WTO Talks killing Ghanaian Rice???
It was refreshing however, to hear read from the Government representative at the WTO dismiss the assertion that tariffs are the problem. But he was unfortunately evasive on the real reasons why farmers can't add value to increase their market share.
The real determinants here are high import taxes on agricultural machinery. I have always argued that import taxes are indeterminate until the day you get your imported goods into your home. A best estimate on imported used saloon car is almost 100%. Port authorities demand 50% of the original value of the car,
12.5% VAT, Regional levy of 0.5%, 1% CIF value, haulage tax which varies, and bribes to facilitate speedy paper work. Imagine how much will be slammed on heavy agricultural equipment when we know in Ghana that we do not have enough rice mills, even the technologically archaic!
In a related article, http://www.panos.org.uk/global/tradingplaces_feature1.asp a farmer said, “All we want is for the [Ghanaian] government to assist us to acquire simple processing machines, so that on a small scale we can start to process our produce, which will help us to cut back on losses during the periods of glut".
The second reason obviously is very access to credit. It is very difficult to access loans when you are a subsistence farmer in Ghana because your collateral isn't big enough. And even when the collateral exists for large scale farmers, the cost of borrowing is steep high- almost 28% across board. The high cost of production translates into higher prices for ordinary Ghanaians.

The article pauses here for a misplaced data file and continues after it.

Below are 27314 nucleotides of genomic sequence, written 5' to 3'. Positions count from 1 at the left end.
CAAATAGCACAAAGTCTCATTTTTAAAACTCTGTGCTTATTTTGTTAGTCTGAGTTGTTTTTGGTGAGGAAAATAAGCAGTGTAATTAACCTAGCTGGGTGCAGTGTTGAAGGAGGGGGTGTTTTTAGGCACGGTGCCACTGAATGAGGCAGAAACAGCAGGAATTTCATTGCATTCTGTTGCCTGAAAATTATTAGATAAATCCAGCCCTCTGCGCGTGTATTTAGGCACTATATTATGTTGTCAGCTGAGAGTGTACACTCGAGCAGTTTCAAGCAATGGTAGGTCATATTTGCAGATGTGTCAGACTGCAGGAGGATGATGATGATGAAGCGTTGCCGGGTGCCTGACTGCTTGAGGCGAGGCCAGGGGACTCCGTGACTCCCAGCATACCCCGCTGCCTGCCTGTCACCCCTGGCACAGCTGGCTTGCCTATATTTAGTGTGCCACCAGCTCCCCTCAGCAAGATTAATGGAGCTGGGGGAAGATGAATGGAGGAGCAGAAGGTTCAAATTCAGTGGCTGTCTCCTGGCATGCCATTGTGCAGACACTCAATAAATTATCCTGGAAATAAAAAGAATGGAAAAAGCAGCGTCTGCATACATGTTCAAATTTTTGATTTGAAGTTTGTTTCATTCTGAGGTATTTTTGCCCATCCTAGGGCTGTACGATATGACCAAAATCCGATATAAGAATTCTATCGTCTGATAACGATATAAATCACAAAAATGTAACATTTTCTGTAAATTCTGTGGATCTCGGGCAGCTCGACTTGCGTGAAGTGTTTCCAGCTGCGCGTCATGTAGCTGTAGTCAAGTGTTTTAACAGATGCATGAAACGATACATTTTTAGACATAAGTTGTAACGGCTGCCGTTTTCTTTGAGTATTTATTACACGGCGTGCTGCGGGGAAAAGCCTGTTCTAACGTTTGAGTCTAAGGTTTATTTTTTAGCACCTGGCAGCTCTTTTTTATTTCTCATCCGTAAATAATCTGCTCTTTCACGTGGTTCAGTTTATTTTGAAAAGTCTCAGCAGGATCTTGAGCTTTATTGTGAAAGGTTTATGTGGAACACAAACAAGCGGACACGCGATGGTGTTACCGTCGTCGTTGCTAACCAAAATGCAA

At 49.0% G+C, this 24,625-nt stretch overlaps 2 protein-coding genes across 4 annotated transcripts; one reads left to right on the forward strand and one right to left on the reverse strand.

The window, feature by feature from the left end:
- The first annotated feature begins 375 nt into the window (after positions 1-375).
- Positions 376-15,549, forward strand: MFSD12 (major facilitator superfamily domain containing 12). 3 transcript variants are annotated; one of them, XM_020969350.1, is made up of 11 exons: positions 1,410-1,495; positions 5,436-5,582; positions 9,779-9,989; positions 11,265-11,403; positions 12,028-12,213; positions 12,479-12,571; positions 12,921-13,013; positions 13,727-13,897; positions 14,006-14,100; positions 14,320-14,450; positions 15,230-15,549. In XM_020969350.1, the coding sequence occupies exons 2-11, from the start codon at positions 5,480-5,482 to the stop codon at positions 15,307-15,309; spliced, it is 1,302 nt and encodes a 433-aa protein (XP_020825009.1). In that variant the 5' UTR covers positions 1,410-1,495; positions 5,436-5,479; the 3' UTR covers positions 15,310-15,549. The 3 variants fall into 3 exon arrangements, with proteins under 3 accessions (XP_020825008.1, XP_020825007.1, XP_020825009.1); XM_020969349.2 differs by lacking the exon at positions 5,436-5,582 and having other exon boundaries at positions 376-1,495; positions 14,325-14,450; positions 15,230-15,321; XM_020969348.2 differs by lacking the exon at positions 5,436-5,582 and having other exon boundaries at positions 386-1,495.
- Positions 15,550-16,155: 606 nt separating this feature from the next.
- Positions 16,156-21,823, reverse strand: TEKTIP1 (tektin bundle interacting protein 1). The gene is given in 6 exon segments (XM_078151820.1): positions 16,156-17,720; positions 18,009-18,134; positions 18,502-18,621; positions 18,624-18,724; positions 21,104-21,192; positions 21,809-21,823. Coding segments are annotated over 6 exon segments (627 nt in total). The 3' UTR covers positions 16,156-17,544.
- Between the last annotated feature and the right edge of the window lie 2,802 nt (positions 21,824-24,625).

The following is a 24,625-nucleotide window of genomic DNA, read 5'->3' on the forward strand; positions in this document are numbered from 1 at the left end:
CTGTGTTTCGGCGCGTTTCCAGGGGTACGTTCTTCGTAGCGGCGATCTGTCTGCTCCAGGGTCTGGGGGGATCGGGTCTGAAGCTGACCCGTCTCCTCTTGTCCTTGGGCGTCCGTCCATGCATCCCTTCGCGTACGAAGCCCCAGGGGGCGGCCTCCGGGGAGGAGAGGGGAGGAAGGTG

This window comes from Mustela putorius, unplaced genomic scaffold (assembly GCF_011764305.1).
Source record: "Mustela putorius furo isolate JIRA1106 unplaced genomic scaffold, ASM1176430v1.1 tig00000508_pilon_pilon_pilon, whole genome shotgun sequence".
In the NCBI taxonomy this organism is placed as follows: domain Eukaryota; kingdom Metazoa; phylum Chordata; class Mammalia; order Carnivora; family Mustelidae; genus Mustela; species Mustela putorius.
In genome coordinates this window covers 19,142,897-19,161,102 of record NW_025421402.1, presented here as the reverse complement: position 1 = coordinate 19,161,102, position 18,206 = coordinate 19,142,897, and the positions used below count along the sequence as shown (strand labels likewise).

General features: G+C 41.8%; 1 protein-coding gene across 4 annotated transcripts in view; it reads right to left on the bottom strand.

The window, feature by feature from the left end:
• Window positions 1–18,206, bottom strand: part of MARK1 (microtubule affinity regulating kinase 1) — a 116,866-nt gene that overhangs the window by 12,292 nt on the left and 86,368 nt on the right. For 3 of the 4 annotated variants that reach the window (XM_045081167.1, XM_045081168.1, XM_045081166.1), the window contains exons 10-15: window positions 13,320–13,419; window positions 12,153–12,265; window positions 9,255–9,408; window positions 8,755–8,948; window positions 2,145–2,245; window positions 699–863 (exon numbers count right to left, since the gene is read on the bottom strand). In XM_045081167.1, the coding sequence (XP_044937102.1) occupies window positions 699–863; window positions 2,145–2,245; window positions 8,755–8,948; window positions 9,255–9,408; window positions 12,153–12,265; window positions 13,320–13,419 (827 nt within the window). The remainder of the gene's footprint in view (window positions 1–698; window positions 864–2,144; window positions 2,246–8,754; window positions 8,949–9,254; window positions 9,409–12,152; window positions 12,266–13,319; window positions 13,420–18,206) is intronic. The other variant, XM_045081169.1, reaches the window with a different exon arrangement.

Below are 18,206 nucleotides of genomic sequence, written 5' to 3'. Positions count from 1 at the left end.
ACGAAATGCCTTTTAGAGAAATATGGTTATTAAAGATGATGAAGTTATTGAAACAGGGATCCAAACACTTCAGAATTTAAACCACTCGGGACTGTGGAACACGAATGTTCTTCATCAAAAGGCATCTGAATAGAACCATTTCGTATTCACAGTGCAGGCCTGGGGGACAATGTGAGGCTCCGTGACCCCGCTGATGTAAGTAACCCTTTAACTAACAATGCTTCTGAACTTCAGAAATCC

Indeed, some savvy Ghanaian businessmen have helped both local farmers and consumers, for instance by providing locally produced rice in packages. But that ensures the rice isn't stale when it reaches the consumer. Similarly, other Ghanaian entrepreneurs now collaborate with their Italian counterparts to produce tomato paste brands with Akan names, Ghana's widely spoken language.
Yes, attitudes are part of the problem. - I agree that locally produced rice is more nutritious but that is not an excuse to ban or increase tariffs against imported rice.
If we did ban rice and tomato imports, just how would we feed ourselves? Ghanaians depend on rice as a major staple in our diets, yet local production caters for only 30pc of the rice we consume. Where is the remaining 70pc supposed to come from?